Electronic Thesis and Dissertation Repository

Degree

Master of Science

Program

Medical Biophysics

Supervisor

Dr. Christopher G Ellis

2nd Supervisor

Dr. Dwayne N Jackson

Joint Supervisor

Abstract

Sepsis is an excessive inflammatory response to infection that leads to multiple organ failure. The high mortality rates in the intensive care unit have remained stagnant, which can be attributed to the disconnect between the bench and the bedside. There is a global need for an animal model of sepsis that is more relevant to the clinical scenario. We developed an in vivo rat model of sepsis, with a high level of instrumentation, to monitor macrovascular and microvascular changes over the course of a feces-induced peritonitis (FIP) .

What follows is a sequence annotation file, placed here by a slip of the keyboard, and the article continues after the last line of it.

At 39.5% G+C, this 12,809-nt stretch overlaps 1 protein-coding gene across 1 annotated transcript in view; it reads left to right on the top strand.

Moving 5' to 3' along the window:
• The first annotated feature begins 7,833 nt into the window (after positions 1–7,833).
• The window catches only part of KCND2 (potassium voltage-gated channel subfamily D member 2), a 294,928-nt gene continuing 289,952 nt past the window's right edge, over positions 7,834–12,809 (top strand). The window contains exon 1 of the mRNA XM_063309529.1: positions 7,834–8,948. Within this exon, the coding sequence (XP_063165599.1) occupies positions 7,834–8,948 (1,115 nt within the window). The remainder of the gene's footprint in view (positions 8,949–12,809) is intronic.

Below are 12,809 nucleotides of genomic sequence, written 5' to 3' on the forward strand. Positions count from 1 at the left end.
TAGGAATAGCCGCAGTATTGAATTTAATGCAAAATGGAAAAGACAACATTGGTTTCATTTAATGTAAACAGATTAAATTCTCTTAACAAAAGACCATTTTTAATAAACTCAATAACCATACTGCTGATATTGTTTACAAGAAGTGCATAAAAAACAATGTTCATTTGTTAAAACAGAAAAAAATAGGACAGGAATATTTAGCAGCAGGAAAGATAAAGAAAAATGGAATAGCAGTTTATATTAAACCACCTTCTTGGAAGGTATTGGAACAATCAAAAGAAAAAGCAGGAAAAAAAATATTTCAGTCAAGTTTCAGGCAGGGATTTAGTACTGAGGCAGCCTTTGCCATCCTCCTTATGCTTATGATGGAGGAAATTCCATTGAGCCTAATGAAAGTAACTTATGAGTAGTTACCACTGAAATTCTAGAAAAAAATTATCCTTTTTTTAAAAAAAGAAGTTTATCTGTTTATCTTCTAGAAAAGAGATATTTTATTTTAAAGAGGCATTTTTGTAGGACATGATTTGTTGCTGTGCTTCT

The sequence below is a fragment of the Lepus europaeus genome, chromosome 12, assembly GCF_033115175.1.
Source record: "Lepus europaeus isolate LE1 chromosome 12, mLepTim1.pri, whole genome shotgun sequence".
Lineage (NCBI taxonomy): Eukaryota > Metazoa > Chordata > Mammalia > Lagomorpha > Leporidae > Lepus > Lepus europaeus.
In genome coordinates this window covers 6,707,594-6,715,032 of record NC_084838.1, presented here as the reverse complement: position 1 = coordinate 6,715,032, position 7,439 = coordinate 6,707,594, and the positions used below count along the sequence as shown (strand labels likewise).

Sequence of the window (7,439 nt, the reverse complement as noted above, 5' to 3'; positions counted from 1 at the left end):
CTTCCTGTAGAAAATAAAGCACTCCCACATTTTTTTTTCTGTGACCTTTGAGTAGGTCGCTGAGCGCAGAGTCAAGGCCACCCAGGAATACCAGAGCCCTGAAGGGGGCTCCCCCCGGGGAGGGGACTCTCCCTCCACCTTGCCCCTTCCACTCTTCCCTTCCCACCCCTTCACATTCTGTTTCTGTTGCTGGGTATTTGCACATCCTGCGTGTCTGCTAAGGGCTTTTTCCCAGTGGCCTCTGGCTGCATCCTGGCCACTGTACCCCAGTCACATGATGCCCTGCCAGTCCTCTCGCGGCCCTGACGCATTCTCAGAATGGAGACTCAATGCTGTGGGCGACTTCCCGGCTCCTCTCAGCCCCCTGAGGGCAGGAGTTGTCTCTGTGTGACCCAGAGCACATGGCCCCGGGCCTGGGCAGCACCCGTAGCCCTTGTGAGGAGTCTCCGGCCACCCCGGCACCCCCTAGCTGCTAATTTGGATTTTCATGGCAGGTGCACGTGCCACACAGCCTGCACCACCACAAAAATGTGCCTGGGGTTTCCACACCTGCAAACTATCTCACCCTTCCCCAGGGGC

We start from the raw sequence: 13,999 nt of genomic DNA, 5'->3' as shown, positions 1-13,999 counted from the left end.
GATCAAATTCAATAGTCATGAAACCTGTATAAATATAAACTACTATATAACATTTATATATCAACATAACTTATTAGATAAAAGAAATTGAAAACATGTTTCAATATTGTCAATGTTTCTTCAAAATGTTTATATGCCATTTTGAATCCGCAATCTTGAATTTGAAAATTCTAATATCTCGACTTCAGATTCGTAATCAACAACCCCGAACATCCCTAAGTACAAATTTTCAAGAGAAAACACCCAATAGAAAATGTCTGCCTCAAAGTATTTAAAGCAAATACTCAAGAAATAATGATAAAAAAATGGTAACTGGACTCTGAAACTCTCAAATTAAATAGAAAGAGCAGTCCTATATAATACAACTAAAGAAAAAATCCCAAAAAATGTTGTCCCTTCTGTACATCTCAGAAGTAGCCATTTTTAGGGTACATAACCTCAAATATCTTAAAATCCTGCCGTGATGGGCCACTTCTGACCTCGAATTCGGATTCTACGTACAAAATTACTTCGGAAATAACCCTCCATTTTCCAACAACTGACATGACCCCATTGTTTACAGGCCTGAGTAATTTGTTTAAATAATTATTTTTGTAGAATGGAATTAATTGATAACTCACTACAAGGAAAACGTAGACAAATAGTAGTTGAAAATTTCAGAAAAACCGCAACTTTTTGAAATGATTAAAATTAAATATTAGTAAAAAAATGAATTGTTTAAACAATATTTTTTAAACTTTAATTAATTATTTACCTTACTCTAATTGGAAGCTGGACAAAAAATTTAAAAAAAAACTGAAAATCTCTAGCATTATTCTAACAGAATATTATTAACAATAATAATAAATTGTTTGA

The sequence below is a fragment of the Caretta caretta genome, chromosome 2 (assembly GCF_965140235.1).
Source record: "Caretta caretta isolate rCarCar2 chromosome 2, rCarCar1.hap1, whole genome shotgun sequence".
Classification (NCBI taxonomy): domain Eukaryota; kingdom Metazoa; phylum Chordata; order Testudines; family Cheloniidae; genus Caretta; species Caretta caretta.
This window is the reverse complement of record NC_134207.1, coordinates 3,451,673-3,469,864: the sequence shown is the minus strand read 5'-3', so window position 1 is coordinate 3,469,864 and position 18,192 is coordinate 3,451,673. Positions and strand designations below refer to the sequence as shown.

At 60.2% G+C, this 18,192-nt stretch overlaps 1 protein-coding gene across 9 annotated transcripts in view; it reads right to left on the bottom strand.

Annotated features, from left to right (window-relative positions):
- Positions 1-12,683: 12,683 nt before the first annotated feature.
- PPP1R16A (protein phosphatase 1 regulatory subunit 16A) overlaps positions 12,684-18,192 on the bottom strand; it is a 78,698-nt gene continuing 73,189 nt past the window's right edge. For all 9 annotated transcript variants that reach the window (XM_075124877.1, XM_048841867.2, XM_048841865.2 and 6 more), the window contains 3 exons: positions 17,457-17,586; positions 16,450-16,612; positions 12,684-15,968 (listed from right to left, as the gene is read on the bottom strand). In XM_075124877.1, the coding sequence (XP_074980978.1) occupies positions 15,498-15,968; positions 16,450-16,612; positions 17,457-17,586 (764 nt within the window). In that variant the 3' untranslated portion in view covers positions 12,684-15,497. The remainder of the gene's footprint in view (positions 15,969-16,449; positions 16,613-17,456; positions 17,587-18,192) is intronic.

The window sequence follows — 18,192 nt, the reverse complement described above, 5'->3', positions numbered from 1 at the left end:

In addition, early fluid resuscitation of septic patients is associated with better clinical outcomes; however the type of fluid used for resuscitation is highly disputed. The first application of our in vivo model was to use clinical resuscitation targets to test the effect of fluid type (crystalloid or colloid) on both the microvasculature and the systemic circulation.


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